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Why breast size dissatisfaction matters globally

Why breast size dissatisfaction matters globally

The article below appeared in the March 1  issue of Health with Perdana, a regular column in The Star by Perdana University faculty members. This week’s article is contributed by Professor Viren Swami, Director and Adjunct Professor (Perdana University Centre of Psychological Medicine)

 

In many cultures around the world, women’s breasts are highly sexualised and fetishised. This affects how women feel about their bodies. Since at least the 1950s, studies have shown that many women were dissatisfied with their breast size, but these studies have typically been conducted in North America and Europe. In contrast, little is known about breast size dissatisfaction in other parts of the world.

To find out, the Breast Size Satisfaction Survey (BSSS) was set up in 2017. This was a collaborative project that ultimately involved 104 scientists working in 61 research sites across the globe. Together, we recruited a total of 18,541 women from 40 nations, making the BSSS the largest study of women’s breast self-image that has ever been conducted.

In each site, women who were asked to complete a standardised questionnaire, which included a measure of breast size dissatisfaction. Participants were shown a series of images of women varying in breast size and asked to select the image that most closely represented their current breast size and the breast size they would like to have. Women were considered to be experiencing breast size dissatisfaction if there was a discrepancy between these ratings.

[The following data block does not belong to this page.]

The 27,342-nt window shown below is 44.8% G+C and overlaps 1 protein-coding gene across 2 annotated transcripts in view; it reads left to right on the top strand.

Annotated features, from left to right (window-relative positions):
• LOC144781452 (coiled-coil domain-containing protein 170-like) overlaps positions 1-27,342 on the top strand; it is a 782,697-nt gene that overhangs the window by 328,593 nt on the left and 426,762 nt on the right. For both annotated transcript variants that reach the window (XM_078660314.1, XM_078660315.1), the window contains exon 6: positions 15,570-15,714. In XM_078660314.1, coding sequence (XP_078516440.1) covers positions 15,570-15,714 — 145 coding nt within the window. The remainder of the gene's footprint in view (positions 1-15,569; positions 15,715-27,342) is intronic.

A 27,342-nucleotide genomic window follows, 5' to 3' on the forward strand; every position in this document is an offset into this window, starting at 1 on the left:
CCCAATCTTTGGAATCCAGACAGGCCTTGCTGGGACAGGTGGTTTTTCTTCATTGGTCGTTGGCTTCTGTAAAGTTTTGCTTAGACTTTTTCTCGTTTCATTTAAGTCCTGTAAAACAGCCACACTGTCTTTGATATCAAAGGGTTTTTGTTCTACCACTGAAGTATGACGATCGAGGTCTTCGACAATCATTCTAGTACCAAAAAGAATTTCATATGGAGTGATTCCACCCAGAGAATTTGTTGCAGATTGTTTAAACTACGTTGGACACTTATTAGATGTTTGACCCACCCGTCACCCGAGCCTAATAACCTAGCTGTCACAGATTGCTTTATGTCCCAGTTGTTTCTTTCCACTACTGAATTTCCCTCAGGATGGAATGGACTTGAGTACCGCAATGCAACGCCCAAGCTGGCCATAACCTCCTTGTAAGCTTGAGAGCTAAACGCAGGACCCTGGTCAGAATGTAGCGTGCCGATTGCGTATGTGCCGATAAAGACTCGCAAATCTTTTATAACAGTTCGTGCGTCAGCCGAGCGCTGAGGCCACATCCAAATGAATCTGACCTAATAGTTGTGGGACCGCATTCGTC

Women in the study were also asked to complete several other scales, including measures of appearance and weight dissatisfaction, subjective happiness, self-esteem, and breast awareness. The latter included questions about breast self-examination frequency, confidence in noticing a change in one’s breasts, and how quickly participants would contact a health professional if they noticed a change in their breasts.

Our results, published in the journal Body Image, show that breast size dissatisfaction is a concern in every nation that we surveyed. In our total sample, the majority of women were dissatisfied with their current breast size, with 47.5% desiring larger breasts and 23.2% desiring smaller breasts. Only 29.3% of our sample were satisfied with their current breast size.

Although there was some variation across nations – for example, 73% of women surveyed in China wanted larger breasts compared with 28% in Norway – breast size dissatisfaction was common and relatively similar across nations overall. In Malaysia, 55% of women sampled wanted larger breasts and 23% wanted smaller breasts.

Importantly, the BSSS results also showed that breast size dissatisfaction was associated with greater appearance and weight dissatisfaction, poorer happiness, and lower self-esteem. We also found that breast size dissatisfaction was linked to more infrequent breast self-examination frequency and lower confidence in detecting a change in one’s breast, both of which has a detrimental impact on breast cancer detection. These associations were stable across all nations that we surveyed.

Based on our results, we concluded that breast size dissatisfaction is now a public health concern in many parts of the world, with important consequences for the psychological and physical well-being of women. What is needed now is greater academic attention to the issue of breast size dissatisfaction in other parts of the world and how such dissatisfaction might affect outcomes that we did not consider, such as participation in exercise and breastfeeding practices. We also urgently need culturally-sensitive interventions that help to restore and promote breast satisfaction.

 

 

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